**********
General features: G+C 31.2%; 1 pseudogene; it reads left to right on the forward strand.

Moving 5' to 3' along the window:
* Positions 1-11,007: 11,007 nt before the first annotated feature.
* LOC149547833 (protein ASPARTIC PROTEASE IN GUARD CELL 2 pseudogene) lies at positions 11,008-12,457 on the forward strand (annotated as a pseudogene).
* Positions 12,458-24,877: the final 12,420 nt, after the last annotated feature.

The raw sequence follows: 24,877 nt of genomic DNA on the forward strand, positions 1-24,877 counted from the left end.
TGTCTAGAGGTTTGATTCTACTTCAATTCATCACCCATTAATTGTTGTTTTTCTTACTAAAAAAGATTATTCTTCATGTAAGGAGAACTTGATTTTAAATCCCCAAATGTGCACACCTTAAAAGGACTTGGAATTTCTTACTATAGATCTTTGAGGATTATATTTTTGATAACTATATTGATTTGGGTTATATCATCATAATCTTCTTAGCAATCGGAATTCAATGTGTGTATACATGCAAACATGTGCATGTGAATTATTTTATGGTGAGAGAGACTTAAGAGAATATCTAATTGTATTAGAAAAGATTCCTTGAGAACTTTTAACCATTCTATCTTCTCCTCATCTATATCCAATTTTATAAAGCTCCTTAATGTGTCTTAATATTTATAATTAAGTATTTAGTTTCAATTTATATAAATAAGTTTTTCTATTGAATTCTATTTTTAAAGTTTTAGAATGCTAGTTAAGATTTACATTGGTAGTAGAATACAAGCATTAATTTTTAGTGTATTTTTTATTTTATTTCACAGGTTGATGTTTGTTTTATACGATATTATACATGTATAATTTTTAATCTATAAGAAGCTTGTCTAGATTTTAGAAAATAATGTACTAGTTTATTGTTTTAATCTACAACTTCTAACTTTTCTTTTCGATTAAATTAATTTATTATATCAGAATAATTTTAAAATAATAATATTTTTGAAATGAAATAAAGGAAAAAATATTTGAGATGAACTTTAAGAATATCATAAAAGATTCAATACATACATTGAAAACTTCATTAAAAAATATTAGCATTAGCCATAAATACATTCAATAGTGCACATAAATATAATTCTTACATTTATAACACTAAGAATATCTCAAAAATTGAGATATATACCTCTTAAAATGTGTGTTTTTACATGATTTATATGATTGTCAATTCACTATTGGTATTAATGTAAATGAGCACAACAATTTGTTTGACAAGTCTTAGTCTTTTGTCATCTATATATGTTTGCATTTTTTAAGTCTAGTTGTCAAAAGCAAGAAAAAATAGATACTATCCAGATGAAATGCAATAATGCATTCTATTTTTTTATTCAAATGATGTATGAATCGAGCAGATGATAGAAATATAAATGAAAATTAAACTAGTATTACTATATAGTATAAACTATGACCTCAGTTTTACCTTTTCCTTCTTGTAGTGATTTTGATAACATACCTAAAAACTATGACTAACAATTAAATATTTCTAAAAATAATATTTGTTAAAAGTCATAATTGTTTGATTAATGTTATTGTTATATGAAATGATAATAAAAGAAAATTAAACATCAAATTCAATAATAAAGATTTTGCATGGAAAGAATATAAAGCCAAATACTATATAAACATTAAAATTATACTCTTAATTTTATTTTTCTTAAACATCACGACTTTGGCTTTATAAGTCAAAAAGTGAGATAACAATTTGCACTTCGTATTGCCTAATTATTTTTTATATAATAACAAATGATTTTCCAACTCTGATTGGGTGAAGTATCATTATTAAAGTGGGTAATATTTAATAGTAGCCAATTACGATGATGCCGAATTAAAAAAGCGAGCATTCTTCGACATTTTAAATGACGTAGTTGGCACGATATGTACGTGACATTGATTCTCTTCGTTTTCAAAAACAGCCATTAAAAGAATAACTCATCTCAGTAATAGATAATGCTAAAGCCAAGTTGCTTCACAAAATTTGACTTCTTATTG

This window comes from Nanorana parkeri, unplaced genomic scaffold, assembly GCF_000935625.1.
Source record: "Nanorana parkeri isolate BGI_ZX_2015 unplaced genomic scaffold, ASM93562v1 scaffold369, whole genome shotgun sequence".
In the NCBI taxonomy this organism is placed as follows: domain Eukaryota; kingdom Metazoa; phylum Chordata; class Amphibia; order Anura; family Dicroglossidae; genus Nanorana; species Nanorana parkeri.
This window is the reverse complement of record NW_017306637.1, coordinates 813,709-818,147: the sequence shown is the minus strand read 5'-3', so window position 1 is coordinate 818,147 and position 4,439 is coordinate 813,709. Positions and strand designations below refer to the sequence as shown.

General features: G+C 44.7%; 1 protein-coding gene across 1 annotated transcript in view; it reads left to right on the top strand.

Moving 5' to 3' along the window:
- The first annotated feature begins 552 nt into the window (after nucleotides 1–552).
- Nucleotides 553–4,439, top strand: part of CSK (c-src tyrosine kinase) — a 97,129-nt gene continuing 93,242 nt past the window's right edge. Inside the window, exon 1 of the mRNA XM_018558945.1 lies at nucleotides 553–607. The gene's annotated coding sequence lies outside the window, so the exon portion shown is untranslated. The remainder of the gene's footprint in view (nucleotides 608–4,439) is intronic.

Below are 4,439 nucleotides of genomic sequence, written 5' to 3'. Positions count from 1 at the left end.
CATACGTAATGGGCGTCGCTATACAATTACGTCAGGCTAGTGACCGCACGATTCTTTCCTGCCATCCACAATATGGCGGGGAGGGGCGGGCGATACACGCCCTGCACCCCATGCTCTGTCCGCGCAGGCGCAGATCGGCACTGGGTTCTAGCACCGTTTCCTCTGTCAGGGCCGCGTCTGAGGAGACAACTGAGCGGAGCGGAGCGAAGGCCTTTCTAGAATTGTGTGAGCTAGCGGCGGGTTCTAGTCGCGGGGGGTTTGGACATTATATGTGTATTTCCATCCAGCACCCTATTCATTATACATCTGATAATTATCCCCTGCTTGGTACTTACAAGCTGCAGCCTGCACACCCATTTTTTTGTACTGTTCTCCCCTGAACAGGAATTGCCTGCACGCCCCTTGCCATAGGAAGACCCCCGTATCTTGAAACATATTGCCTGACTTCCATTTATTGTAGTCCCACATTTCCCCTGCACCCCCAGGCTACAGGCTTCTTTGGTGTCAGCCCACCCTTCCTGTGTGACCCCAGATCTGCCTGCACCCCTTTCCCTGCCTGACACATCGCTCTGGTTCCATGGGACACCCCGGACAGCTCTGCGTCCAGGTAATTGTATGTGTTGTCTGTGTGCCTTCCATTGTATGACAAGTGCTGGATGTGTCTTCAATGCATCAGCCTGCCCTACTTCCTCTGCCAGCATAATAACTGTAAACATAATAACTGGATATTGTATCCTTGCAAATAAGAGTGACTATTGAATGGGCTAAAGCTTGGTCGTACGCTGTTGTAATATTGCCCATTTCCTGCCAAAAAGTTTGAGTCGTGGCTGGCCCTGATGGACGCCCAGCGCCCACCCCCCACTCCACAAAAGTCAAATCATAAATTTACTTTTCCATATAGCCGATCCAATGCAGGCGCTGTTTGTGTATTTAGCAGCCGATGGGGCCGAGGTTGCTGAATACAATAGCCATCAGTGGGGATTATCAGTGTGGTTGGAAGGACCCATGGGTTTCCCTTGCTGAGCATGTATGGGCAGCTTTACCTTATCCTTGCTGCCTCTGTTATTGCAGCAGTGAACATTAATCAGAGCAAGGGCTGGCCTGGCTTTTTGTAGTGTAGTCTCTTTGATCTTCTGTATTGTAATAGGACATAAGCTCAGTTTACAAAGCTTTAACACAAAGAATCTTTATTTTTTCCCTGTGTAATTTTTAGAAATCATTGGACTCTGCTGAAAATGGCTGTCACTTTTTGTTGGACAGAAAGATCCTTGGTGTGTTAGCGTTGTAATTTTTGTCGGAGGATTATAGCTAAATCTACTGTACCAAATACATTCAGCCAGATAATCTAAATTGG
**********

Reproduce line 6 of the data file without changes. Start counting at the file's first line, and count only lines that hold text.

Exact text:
The raw sequence follows: 24,877 nt of genomic DNA on the forward strand, positions 1-24,877 counted from the left end.